Saudis closer to $10-billion loan as budget deficit widens
Addressing huge budget shortfalls following a slump in oil prices, Saudi Arabia is making a return back to global credit markets after a 25-year hiatus. The cash-strapped kingdom is about to secure a five-year $10-billion loan from international banks.
The Saudi Finance Ministry was initially seeking a loan between $6 billion and $8 billion, but it increased the amount after receiving a strong demand from a number of global banks, Reuters reported on Wednesday.
The lead arrangers of the Saudi loan — expected to be finalized by the end of the month — include JP Morgan, HSBC, and Bank of Tokyo-Mitsubishi, each of which will contribute about $1.3 billion with the rest of the amount to be presented by various other banks.
The kingdom is facing a budget deficit of nearly $100 billion caused by a sharp fall in oil prices as well as Riyadh’s rising army expenditure, a large amount of which is being funneled into a military campaign against Yemen where at least 9,400 people have been killed and over 16,000 injured.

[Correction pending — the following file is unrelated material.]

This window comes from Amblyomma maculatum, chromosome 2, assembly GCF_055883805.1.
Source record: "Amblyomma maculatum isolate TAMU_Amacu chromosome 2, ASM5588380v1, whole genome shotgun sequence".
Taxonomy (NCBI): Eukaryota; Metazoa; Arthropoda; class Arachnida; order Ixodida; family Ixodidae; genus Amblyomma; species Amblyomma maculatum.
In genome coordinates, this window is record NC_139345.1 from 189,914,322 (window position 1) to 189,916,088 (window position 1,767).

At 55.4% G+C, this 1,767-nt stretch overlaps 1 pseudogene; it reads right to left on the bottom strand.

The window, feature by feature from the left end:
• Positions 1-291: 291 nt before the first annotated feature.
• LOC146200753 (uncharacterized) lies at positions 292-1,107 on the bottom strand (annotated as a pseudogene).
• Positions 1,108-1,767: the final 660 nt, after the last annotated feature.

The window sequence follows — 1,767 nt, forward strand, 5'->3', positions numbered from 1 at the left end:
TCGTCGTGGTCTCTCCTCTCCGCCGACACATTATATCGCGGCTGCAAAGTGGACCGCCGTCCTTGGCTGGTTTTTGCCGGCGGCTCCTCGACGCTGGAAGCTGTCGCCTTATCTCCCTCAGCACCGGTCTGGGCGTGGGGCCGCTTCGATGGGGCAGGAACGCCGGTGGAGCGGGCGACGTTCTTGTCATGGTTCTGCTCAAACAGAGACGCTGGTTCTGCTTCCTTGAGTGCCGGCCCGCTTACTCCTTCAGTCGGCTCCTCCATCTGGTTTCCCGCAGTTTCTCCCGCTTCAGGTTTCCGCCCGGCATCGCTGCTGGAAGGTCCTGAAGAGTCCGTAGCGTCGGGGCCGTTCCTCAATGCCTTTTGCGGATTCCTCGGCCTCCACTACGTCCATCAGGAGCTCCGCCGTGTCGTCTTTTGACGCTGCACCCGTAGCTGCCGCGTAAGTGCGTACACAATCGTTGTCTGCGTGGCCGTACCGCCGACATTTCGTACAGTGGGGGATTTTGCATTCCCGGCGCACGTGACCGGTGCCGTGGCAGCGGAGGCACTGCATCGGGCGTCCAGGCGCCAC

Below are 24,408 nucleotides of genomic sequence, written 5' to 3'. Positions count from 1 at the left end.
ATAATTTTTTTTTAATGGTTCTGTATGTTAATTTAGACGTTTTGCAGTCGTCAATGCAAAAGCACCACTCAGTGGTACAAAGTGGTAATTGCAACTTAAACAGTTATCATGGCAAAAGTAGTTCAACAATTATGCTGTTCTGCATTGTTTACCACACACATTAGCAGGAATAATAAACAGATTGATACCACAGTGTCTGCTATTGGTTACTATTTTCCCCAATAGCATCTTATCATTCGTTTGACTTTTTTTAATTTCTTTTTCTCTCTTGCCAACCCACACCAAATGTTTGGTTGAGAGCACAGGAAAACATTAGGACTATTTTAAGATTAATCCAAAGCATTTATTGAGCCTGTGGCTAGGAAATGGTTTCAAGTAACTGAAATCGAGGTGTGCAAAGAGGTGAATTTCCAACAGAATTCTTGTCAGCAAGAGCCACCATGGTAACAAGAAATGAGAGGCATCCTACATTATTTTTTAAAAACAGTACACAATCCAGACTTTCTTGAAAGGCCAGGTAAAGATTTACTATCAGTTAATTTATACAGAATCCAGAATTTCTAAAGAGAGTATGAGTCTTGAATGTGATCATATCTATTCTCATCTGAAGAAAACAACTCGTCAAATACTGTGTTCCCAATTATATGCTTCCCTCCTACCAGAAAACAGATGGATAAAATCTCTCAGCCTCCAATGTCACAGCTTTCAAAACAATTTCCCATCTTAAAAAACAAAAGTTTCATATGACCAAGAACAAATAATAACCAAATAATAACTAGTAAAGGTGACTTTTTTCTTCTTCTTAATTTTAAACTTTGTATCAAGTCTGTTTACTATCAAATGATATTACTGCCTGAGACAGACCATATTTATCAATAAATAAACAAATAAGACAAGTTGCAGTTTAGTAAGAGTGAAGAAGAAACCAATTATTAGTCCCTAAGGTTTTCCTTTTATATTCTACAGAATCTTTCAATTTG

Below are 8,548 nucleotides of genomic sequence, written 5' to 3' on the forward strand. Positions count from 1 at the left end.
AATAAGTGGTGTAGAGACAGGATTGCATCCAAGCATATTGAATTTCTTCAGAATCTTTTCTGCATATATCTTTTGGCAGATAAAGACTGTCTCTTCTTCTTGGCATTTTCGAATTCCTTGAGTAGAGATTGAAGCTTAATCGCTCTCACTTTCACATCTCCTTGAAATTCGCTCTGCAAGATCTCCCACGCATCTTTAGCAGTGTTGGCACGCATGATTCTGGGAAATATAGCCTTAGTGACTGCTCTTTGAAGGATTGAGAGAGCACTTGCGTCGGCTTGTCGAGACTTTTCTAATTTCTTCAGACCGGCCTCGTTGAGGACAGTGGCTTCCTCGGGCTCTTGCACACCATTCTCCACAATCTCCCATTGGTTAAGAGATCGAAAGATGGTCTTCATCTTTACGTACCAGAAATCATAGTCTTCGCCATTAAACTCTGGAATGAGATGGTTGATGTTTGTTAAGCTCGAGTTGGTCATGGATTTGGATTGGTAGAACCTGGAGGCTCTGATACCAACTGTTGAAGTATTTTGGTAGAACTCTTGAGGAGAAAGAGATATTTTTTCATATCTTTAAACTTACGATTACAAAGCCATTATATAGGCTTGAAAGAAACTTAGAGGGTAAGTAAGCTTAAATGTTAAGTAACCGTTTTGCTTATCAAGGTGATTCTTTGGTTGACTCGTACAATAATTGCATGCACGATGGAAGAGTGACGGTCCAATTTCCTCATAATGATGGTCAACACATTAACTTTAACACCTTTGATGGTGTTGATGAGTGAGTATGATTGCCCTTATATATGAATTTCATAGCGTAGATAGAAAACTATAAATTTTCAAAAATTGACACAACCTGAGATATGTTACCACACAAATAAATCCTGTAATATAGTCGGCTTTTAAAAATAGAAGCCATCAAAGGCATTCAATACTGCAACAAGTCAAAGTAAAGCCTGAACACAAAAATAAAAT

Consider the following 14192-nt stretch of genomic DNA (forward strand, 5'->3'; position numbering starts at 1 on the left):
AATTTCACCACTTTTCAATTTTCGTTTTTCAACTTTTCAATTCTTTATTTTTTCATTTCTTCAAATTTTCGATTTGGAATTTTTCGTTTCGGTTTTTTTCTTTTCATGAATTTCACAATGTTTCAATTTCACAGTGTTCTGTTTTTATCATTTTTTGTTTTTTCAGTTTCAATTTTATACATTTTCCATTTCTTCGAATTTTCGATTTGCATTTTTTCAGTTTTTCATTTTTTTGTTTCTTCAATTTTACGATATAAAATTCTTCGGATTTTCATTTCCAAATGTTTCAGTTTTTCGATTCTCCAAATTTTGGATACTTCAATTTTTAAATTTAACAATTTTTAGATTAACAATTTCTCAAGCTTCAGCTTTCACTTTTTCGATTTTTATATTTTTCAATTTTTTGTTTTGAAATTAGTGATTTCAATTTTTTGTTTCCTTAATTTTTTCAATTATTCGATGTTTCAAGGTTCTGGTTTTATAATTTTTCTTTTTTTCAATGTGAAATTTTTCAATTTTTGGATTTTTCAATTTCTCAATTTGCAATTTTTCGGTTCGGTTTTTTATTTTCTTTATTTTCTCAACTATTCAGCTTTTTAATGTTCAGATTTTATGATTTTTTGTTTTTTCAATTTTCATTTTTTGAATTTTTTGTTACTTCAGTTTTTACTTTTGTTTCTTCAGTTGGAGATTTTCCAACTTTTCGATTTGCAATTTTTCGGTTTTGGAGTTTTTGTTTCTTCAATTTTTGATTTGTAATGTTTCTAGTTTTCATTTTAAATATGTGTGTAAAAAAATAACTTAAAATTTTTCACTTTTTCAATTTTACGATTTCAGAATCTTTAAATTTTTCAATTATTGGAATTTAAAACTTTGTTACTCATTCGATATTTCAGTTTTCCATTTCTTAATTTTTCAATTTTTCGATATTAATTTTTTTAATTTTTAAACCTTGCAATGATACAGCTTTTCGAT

Driven by oversupply and competition by US shale oil producers, global crude prices have dropped by nearly 70 percent since June 2014.
Since the beginning of the year, the Saudi’s credit rating has been slashed by Fitch Ratings, Moody’s Investors Service, and Standard & Poor’s. All of them have warned that the current deficit will probably widen.
The kingdom has been forced to introduce harsh austerity measures to offset its shortcomings. Public spending has been cut, and tax, fuel, and energy prices have been increased.
Last month, all Saudi ministries were ordered to curb contract spending by at least five percent.